The DeHavilland Blog

Monday, December 12, 2005

Changing demographics of teachers

Interesting web-only article here in Teacher Magazine on the ways in which the teaching workforce is changing. According to Susan Moore Johnson, professor of teaching and learning at Harvard, teachers entering the profession today are very different from the group that entered 30+ years ago (and is now about to retire).

She notes that the last generation of teachers was made up primarily of women who entered teaching with few other career options at a time when lifetime employment was the norm. In contrast, teachers today have a number of career options available to them and don't see teaching as a long-term commitment.

Further, many teachers entering the profession today - 35 to 40% by Moore Johnson's account - have previous professional experience and are entering the teaching workforce as mid-career professionals. Since these teachers have been in a professional environment, they have different expectations in areas such as collaboration, authority, and career advancement.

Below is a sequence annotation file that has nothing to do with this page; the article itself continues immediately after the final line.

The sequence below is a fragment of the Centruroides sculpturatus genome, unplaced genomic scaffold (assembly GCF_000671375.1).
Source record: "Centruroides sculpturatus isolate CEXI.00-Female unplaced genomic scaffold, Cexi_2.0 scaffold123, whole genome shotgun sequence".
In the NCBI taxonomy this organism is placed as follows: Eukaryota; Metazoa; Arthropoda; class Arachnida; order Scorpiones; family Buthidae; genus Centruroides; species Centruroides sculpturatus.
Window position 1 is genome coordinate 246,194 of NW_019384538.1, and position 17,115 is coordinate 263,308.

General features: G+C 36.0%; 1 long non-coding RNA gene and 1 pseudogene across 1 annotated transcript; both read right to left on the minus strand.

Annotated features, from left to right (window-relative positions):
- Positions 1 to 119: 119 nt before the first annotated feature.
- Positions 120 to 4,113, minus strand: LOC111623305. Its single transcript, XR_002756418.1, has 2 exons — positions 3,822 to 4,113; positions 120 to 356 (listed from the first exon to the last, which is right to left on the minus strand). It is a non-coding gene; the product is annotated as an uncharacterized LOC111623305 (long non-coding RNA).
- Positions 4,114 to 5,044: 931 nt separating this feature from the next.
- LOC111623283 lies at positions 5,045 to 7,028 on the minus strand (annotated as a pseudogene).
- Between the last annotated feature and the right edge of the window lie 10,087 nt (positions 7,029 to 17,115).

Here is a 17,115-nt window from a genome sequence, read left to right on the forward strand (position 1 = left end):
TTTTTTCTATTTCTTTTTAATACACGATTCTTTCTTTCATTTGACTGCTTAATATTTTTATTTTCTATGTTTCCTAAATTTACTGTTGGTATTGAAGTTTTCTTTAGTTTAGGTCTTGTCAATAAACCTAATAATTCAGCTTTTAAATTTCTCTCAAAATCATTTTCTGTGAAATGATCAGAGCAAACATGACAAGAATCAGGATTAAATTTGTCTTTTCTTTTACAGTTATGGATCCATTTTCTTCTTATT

To me, this is a fascinating new variable to add to the education reform mix. If teaching changes from a lifetime decision to become one stop in a string of positions, I believe that teachers will have more power to demand change: their threshold for institutional pain will be lower, and the fact that they're willing to walk should force schools to become more accommodating to them. I don't mean this in a traditional union-vs-school sense of negotiating over work hours and bonus pay, although that will certainly be a factor; rather, it could/should go deeper, to altering root-level issues that impact how pleasant and professional teaching is as a career.

This is doubly important with a wave of retirements coming up - interesting to see what happens!

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